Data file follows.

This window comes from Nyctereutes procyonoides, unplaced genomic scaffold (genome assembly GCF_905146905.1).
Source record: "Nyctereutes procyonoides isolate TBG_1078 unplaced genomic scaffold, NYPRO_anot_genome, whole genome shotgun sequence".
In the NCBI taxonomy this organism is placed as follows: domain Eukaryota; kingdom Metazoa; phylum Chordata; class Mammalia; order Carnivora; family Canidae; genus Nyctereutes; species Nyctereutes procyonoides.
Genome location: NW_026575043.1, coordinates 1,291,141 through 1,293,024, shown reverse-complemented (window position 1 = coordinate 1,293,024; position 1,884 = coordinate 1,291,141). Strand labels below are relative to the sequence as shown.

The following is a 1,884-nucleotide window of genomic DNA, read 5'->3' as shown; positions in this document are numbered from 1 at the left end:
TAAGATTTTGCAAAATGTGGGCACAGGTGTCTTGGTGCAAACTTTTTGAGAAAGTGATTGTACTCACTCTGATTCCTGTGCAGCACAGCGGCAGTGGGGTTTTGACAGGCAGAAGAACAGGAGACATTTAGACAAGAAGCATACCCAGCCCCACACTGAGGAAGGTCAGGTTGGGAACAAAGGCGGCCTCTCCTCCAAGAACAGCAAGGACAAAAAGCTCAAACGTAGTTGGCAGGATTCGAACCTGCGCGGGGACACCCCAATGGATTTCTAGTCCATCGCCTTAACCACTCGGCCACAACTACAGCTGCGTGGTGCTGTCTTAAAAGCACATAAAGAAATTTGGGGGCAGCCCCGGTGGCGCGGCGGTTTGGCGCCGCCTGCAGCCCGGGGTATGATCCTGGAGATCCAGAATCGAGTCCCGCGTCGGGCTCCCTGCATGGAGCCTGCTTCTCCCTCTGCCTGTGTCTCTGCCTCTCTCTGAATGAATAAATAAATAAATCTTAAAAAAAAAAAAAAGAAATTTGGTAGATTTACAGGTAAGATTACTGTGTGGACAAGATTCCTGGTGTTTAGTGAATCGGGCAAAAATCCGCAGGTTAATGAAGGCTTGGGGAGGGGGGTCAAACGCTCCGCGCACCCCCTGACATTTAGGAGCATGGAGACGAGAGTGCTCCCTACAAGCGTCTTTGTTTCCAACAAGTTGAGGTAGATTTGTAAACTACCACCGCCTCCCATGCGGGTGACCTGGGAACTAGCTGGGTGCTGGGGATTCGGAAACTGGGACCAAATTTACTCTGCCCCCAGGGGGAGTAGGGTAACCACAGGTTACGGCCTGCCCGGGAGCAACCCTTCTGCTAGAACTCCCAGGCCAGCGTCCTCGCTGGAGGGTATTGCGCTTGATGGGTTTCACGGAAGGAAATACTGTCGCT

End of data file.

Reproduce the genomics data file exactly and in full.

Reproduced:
This window comes from Nyctereutes procyonoides, unplaced genomic scaffold (genome assembly GCF_905146905.1).
Source record: "Nyctereutes procyonoides isolate TBG_1078 unplaced genomic scaffold, NYPRO_anot_genome, whole genome shotgun sequence".
In the NCBI taxonomy this organism is placed as follows: domain Eukaryota; kingdom Metazoa; phylum Chordata; class Mammalia; order Carnivora; family Canidae; genus Nyctereutes; species Nyctereutes procyonoides.
Genome location: NW_026575043.1, coordinates 1,291,141 through 1,293,024, shown reverse-complemented (window position 1 = coordinate 1,293,024; position 1,884 = coordinate 1,291,141). Strand labels below are relative to the sequence as shown.

The following is a 1,884-nucleotide window of genomic DNA, read 5'->3' as shown; positions in this document are numbered from 1 at the left end:
TAAGATTTTGCAAAATGTGGGCACAGGTGTCTTGGTGCAAACTTTTTGAGAAAGTGATTGTACTCACTCTGATTCCTGTGCAGCACAGCGGCAGTGGGGTTTTGACAGGCAGAAGAACAGGAGACATTTAGACAAGAAGCATACCCAGCCCCACACTGAGGAAGGTCAGGTTGGGAACAAAGGCGGCCTCTCCTCCAAGAACAGCAAGGACAAAAAGCTCAAACGTAGTTGGCAGGATTCGAACCTGCGCGGGGACACCCCAATGGATTTCTAGTCCATCGCCTTAACCACTCGGCCACAACTACAGCTGCGTGGTGCTGTCTTAAAAGCACATAAAGAAATTTGGGGGCAGCCCCGGTGGCGCGGCGGTTTGGCGCCGCCTGCAGCCCGGGGTATGATCCTGGAGATCCAGAATCGAGTCCCGCGTCGGGCTCCCTGCATGGAGCCTGCTTCTCCCTCTGCCTGTGTCTCTGCCTCTCTCTGAATGAATAAATAAATAAATCTTAAAAAAAAAAAAAAGAAATTTGGTAGATTTACAGGTAAGATTACTGTGTGGACAAGATTCCTGGTGTTTAGTGAATCGGGCAAAAATCCGCAGGTTAATGAAGGCTTGGGGAGGGGGGTCAAACGCTCCGCGCACCCCCTGACATTTAGGAGCATGGAGACGAGAGTGCTCCCTACAAGCGTCTTTGTTTCCAACAAGTTGAGGTAGATTTGTAAACTACCACCGCCTCCCATGCGGGTGACCTGGGAACTAGCTGGGTGCTGGGGATTCGGAAACTGGGACCAAATTTACTCTGCCCCCAGGGGGAGTAGGGTAACCACAGGTTACGGCCTGCCCGGGAGCAACCCTTCTGCTAGAACTCCCAGGCCAGCGTCCTCGCTGGAGGGTATTGCGCTTGATGGGTTTCACGGAAGGAAATACTGTCGCT